An excerpt from www.HouseOfNames.com archives copyright © 2000 - 2015
Where did the English Slade family come from? What is the English Slade family crest and coat of arms? When did the Slade family first arrive in the United States? Where did the various branches of the family go? What is the Slade family history?The Slade history begins in Cornwall, a rugged coastal region in southwestern England. Quite distinct from Devon, the adjoining county, Cornwall had its own spoken language until the late 18th century. The Slade history began here. The manner in which hereditary surnames arose is interesting. Local surnames were derived from where the original bearer lived, was born, or held land. Unlike most Celtic peoples, who favored patronymic names, the Cornish predominantly used local surnames. The Slade family originally lived in Cornwall. Their name, however, is derived from the Old English word slaed, meaning valley, and indicates that the original bearer of the name lived in a valley.
Cornish surnames are characterized by a multitude of spelling variations. The frequent changes in surnames are due to the fact that the Old and Middle English languages lacked definite spelling rules. The official court languages, which were Latin and French, were also influential on the spelling of a surname. Since the spelling of surnames was rarely consistent in medieval times, and scribes and church officials recorded names as they sounded rather than adhering to any specific spelling rules, it was common to find the same individual referred to with different spellings of their surname in the ancient chronicles. Moreover, a large number of foreign names were brought into England, which accelerated and accentuated the alterations to the spelling of various surnames. Lastly, spelling variations often resulted from the linguistic differences between the people of Cornwall and the rest of England. The Cornish spoke a unique Brythonic Celtic language which was first recorded in written documents during the 10th century. However, they became increasingly Anglicized, and Cornish became extinct as a spoken language in 1777, although it has been revived by Cornish patriots in the modern era. The name has been spelled Slade, Slader and others.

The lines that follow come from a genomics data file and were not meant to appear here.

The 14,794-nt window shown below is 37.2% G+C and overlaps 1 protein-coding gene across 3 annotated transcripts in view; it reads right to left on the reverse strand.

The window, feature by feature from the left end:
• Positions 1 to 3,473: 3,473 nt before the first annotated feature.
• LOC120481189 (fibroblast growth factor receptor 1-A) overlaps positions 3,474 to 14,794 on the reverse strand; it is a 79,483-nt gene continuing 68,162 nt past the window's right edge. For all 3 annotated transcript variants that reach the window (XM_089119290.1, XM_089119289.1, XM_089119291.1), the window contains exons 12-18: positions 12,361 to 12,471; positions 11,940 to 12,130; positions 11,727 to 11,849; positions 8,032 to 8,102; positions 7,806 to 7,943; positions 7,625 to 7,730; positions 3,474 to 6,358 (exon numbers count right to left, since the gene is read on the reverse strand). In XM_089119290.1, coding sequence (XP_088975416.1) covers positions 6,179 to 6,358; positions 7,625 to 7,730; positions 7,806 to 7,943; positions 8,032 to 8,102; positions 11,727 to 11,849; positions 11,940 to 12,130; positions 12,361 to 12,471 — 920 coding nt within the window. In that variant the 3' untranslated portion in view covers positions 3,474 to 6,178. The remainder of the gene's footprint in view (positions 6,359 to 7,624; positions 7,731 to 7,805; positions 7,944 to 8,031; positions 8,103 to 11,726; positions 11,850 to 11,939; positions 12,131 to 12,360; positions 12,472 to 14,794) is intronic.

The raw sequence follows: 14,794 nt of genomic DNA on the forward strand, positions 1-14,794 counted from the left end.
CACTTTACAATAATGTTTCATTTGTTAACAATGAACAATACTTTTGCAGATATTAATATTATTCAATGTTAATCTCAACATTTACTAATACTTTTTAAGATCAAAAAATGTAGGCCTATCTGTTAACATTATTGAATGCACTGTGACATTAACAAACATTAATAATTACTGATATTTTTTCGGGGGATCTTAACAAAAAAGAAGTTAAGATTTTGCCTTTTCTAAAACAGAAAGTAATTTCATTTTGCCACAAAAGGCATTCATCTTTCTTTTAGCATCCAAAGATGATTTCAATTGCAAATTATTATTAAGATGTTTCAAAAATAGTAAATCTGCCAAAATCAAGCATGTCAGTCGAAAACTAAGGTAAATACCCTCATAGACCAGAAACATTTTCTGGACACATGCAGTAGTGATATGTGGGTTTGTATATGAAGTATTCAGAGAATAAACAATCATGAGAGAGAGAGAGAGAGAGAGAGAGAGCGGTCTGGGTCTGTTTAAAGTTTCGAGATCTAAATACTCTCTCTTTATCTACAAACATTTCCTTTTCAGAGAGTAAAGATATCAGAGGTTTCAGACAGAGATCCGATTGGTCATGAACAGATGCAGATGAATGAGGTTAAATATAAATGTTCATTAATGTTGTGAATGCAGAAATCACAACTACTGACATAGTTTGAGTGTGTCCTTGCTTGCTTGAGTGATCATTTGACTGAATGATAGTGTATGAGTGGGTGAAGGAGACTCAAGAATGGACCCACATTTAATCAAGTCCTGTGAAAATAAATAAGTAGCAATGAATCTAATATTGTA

This web page shows only a small excerpt of our Slade research. Another 159 words (11 lines of text) are included under the topic Early Slade History in all our PDF Extended History products.
More information is included under the topic Early Slade Notables in all our PDF Extended History products.
Some of the Slade family moved to Ireland, but this topic is not covered in this excerpt. Another 167 words (12 lines of text) about their life in Ireland is included in all our PDF Extended History products.
Early records show that people bearing the name Slade arrived in North America quite early:
Slade Settlers in United States in the 17th Century
Slade Settlers in United States in the 18th Century
Slade Settlers in United States in the 19th Century
Slade Settlers in Canada in the 18th Century
Slade Settlers in Canada in the 19th Century
Slade Settlers in Australia in the 19th Century
Slade Settlers in New Zealand in the 19th Century
The motto was originally a war cry or slogan. Mottoes first began to be shown with arms in the 14th and 15th centuries, but were not in general use until the 17th century. Thus the oldest coats of arms generally do not include a motto. Mottoes seldom form part of the grant of arms: Under most heraldic authorities, a motto is an optional component of the coat of arms, and can be added to or changed at will; many families have chosen not to display a motto.
Motto: Fidus et audax
Motto Translation: Faithful and bold.
The Slade Family Crest was acquired from the Houseofnames.com archives. The Slade Family Crest was drawn according to heraldic standards based on published blazons. We generally include the oldest published family crest once associated with each surname.
This page was last modified on 2 August 2015 at 06:33.